Well QT, he does loads of stuff with his supervisor--they go out to lunch, to conferences and lectures together, email each other regularly, etc. It's astonishing, I've never witnessed such an amicable supervisor/student relationship before! Yeah, it's all a gamble really when we start, because we really have no clue about the character/nature of our supervisors until we jump in (unless, of course, you carry on with the same institution where you did your undergrad/postgrad degrees). I'm perceiving a personality clash with my supervisor. I try to be convivial when I see him, but he just shoots me down every time by having this look on his face like 'I've got better things to do than be here with you right now.' It's quite dispiriting, usually takes me a couple of days to cool down after our meetings. Anyway, sorry to go on. Hope you find the right fit
I hear you--going through the same thing at the moment. It's tough isn't it? What I've tried to do is just sit down and write about the material I've read thus far, without thinking too much about language, format, etc.--just to capture my tangential thinking onto the page. Then, you can go back later and formalise it. What do you think mokey?
QT I'm so chuffed to hear that you're going to push on with it, and I think looking to another institution is a great idea. It will give you a chance to start afresh with no baggage. Good luck to you mate! Gotta be honest, I'm having issues with my supervisor at the moment that I see building up to something explosive. How in the world do you find the right supervisor, I wonder?! One of my mates gets on so well with his supervisor. Is this a one-in-a-million scenario?!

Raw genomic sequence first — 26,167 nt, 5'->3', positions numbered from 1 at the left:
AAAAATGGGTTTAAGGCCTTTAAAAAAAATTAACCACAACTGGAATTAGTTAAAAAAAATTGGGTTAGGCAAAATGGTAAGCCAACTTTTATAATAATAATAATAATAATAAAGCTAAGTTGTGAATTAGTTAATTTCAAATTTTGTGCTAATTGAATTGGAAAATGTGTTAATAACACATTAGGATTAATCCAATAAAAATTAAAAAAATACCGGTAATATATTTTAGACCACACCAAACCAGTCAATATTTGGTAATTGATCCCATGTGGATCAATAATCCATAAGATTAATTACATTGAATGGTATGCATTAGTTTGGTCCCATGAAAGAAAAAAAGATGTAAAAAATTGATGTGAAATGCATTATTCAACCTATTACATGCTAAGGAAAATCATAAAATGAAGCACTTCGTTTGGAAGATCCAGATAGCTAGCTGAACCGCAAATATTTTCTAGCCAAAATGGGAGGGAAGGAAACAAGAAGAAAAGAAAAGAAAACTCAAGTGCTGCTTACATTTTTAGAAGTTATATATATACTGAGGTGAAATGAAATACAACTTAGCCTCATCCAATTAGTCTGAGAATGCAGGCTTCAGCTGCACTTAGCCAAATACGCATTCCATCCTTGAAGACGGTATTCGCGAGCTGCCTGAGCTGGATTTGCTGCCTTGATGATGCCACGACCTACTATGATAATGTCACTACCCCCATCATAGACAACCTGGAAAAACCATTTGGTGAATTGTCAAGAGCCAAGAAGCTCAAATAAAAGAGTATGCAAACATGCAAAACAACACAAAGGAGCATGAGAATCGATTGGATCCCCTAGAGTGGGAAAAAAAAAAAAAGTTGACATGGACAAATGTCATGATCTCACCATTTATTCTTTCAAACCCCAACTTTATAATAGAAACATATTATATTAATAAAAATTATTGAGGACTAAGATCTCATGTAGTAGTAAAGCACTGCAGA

Hey Charlie! From my own personal experience, and hearing other people's stories along the way, I'd say don't push yourself too hard at the beginning, as most of us probably did when we started, and then realised 'Hey, this is a long race...think I'd better pace myself!' One sound piece of advice I would give is to have other interests outside the PhD so you don't burn out. Make sure that you're doing other things that you enjoy alongside your study, shake it up a bit so you don't get bogged down in routine. I find that exploring new study spaces breaks up your days (museums, coffee houses, etc.) ENJOY!